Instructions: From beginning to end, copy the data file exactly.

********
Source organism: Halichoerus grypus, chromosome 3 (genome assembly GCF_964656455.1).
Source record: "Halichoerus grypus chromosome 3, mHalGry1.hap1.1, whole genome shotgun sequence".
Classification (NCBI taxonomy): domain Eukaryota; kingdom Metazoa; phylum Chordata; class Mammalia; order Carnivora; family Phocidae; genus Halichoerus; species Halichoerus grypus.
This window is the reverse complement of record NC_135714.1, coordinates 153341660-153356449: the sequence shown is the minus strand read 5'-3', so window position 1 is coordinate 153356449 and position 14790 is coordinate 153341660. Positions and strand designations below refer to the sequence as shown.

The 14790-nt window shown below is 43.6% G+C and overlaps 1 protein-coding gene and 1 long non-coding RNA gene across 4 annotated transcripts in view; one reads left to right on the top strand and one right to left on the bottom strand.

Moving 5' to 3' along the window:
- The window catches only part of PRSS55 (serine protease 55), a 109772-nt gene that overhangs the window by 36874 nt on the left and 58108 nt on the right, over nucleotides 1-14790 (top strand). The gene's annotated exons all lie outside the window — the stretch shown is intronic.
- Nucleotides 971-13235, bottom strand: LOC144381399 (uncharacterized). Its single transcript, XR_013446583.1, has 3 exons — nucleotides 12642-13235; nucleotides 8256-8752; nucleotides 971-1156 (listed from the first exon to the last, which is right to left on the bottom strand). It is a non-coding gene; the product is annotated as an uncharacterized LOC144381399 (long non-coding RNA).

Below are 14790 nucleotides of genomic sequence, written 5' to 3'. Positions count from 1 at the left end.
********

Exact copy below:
Source organism: Halichoerus grypus, chromosome 3 (genome assembly GCF_964656455.1).
Source record: "Halichoerus grypus chromosome 3, mHalGry1.hap1.1, whole genome shotgun sequence".
Classification (NCBI taxonomy): domain Eukaryota; kingdom Metazoa; phylum Chordata; class Mammalia; order Carnivora; family Phocidae; genus Halichoerus; species Halichoerus grypus.
This window is the reverse complement of record NC_135714.1, coordinates 153341660-153356449: the sequence shown is the minus strand read 5'-3', so window position 1 is coordinate 153356449 and position 14790 is coordinate 153341660. Positions and strand designations below refer to the sequence as shown.

The 14790-nt window shown below is 43.6% G+C and overlaps 1 protein-coding gene and 1 long non-coding RNA gene across 4 annotated transcripts in view; one reads left to right on the top strand and one right to left on the bottom strand.

Moving 5' to 3' along the window:
- The window catches only part of PRSS55 (serine protease 55), a 109772-nt gene that overhangs the window by 36874 nt on the left and 58108 nt on the right, over nucleotides 1-14790 (top strand). The gene's annotated exons all lie outside the window — the stretch shown is intronic.
- Nucleotides 971-13235, bottom strand: LOC144381399 (uncharacterized). Its single transcript, XR_013446583.1, has 3 exons — nucleotides 12642-13235; nucleotides 8256-8752; nucleotides 971-1156 (listed from the first exon to the last, which is right to left on the bottom strand). It is a non-coding gene; the product is annotated as an uncharacterized LOC144381399 (long non-coding RNA).

Below are 14790 nucleotides of genomic sequence, written 5' to 3'. Positions count from 1 at the left end.